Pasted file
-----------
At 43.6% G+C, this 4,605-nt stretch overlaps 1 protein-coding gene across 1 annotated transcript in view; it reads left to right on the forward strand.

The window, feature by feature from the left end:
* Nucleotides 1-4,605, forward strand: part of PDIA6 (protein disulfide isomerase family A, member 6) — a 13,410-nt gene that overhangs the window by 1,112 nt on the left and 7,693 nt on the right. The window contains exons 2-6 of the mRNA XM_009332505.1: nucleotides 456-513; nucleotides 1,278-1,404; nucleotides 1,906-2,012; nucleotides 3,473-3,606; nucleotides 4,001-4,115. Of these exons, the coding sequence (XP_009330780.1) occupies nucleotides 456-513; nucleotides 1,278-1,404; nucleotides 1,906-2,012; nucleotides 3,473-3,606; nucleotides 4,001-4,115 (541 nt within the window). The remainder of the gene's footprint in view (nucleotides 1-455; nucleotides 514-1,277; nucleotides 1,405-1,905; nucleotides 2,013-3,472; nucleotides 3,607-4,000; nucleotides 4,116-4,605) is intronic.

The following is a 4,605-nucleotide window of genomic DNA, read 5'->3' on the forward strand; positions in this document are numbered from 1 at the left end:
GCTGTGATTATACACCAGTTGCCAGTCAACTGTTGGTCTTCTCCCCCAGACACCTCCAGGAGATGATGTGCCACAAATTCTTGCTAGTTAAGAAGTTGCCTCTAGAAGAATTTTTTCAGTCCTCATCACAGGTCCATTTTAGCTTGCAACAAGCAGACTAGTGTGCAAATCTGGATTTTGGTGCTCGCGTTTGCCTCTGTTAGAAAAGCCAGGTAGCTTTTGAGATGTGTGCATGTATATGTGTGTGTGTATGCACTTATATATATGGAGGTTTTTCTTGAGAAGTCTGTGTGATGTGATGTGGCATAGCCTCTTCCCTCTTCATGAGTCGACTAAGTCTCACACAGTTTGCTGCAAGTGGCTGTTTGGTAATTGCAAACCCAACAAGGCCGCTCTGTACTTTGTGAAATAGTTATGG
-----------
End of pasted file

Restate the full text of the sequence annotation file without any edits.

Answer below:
At 43.6% G+C, this 4,605-nt stretch overlaps 1 protein-coding gene across 1 annotated transcript in view; it reads left to right on the forward strand.

The window, feature by feature from the left end:
* Nucleotides 1-4,605, forward strand: part of PDIA6 (protein disulfide isomerase family A, member 6) — a 13,410-nt gene that overhangs the window by 1,112 nt on the left and 7,693 nt on the right. The window contains exons 2-6 of the mRNA XM_009332505.1: nucleotides 456-513; nucleotides 1,278-1,404; nucleotides 1,906-2,012; nucleotides 3,473-3,606; nucleotides 4,001-4,115. Of these exons, the coding sequence (XP_009330780.1) occupies nucleotides 456-513; nucleotides 1,278-1,404; nucleotides 1,906-2,012; nucleotides 3,473-3,606; nucleotides 4,001-4,115 (541 nt within the window). The remainder of the gene's footprint in view (nucleotides 1-455; nucleotides 514-1,277; nucleotides 1,405-1,905; nucleotides 2,013-3,472; nucleotides 3,607-4,000; nucleotides 4,116-4,605) is intronic.

The following is a 4,605-nucleotide window of genomic DNA, read 5'->3' on the forward strand; positions in this document are numbered from 1 at the left end:
GCTGTGATTATACACCAGTTGCCAGTCAACTGTTGGTCTTCTCCCCCAGACACCTCCAGGAGATGATGTGCCACAAATTCTTGCTAGTTAAGAAGTTGCCTCTAGAAGAATTTTTTCAGTCCTCATCACAGGTCCATTTTAGCTTGCAACAAGCAGACTAGTGTGCAAATCTGGATTTTGGTGCTCGCGTTTGCCTCTGTTAGAAAAGCCAGGTAGCTTTTGAGATGTGTGCATGTATATGTGTGTGTGTATGCACTTATATATATGGAGGTTTTTCTTGAGAAGTCTGTGTGATGTGATGTGGCATAGCCTCTTCCCTCTTCATGAGTCGACTAAGTCTCACACAGTTTGCTGCAAGTGGCTGTTTGGTAATTGCAAACCCAACAAGGCCGCTCTGTACTTTGTGAAATAGTTATGG